William Shakespeare's 'A Midsummer Night's Dream' (1999)
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as Nick Bottom
as Peter Quince
as Tom Snout
as Francis Flute
as Robin Starveling
as Hard-Eye Fairy
as Bottom's Wife
as Master Antonio
as Dangerous Boy
as Dangerous Boy
as Changeling Boy
Critic Reviews for William Shakespeare's 'A Midsummer Night's Dream'
I remain skeptical about the ability of even the best American actors to read Shakespeare's lines without giving the impression that they are enduring very painful cultural root canal work.
Injecting the film with fun and pathos, Kline makes a superb Bottom; it's his play and he acts it to the hilt.
If there is sacrilege afoot, I'm not enough of a scholar to spot it.
The film is never a chore to watch, but others have done better by the Bard.
Unfortunately, despite the wonderful locations, sets, costumes, and strong acting, this adaptation has a strange lack of magic or chemistry between players.
Audience Reviews for William Shakespeare's 'A Midsummer Night's Dream'
Not highbrow -- just weird.
As a rule, I dont like to watch any William Shakespeare adaptations until I have read the play first. Having just finished reading this classic comedy/love story, I was eager to see it on screen like I am of any of the screen adaptations of his wonderful works. This however, isn't as good as the great master deserves. While preparing for the wedding of Duke Theseus (David Strathairn) to Hippolyta (Sophie Marceau) a group of actors including Bottom the Weaver (Kevin Kline) rehearse an amature play for the forthcoming betrothal while forbidden lovers Hermia (Anna Friel) and Lysander (Dominic West) run away together, pursued by Demetrius (Christian Bale) and Helena (Calista Flockhart). Meanwhile, in another part of the forest, Faerie King Oberon (Rupert Everett) wants to get at his wife Queen Titania (Michelle Pfeiffer). He dispatches malicious 'sprite' Puck (Stanley Tucci) on a mission to humiliate his Queen. En route Puck can't resist messing with the mortals lost in the woods also, ensuring all sorts of confusion. Director Michael Hoffman's take transports us from ancient Greece to late-19th-century Italy (complete with newly invented bicycles) and I have to say, it works. The sets and costumes are absolutely stunning, drawing you into the magical and mystical land of the faeries. He addresses it with the same playful tone that Kenneth Branagh captured for his adaptation of "Much Ado About Nothing" and also like that, uses the same mix of both American and British actors who are perfectly suited to their roles. It's a lush and extravagant production, infused with Shakespeare's humour but something doesn't quite click. The mock Pyramus play at end is way overlong and almost grinds the film to halt. The only positive is that this is when the underused Sam Rockwell gets a chance to contribute something, but by then it's too little too late. As David Strathairn's 'Theseus' says around this time "No epilogue I pray you..." if only he'd said this 15 mins earlier, we could have had a satisfying ending. It's classic Shakespeare that, shockingly, hasn't had a decent adaptation yet. This is the best so far, but for fans of the great playwrite only. It captures the look but doesn't quite capture the heart.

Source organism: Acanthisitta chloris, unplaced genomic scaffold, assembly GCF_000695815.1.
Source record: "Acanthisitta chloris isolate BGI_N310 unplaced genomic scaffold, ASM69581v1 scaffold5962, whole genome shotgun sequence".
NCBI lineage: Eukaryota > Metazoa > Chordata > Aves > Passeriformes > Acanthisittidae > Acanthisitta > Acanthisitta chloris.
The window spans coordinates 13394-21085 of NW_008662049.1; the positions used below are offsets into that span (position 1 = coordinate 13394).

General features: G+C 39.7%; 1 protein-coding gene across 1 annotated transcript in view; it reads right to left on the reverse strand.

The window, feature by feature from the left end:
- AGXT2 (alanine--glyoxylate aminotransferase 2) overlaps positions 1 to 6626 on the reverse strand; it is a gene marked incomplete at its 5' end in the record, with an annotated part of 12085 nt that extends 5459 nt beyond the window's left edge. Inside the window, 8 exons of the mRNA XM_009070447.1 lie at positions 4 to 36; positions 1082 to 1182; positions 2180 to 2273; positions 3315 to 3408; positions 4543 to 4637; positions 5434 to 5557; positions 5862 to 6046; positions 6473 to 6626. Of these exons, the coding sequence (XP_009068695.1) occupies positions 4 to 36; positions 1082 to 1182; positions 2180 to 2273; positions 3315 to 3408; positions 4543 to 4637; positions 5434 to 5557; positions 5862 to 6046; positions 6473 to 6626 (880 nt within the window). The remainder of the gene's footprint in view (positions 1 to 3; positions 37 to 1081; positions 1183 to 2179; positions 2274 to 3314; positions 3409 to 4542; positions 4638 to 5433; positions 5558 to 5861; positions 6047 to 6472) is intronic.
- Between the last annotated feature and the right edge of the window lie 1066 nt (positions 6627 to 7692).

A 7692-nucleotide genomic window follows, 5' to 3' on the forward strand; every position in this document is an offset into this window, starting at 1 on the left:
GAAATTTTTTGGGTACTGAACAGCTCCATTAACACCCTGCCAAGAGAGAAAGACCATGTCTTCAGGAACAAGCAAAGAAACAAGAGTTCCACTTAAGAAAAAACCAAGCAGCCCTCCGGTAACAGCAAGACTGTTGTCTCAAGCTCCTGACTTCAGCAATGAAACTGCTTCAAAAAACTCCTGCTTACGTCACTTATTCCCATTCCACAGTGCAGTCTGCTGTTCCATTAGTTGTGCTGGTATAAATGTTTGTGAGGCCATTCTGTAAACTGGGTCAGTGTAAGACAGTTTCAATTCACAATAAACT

A great take on a Shakespeare classic. Full review later.
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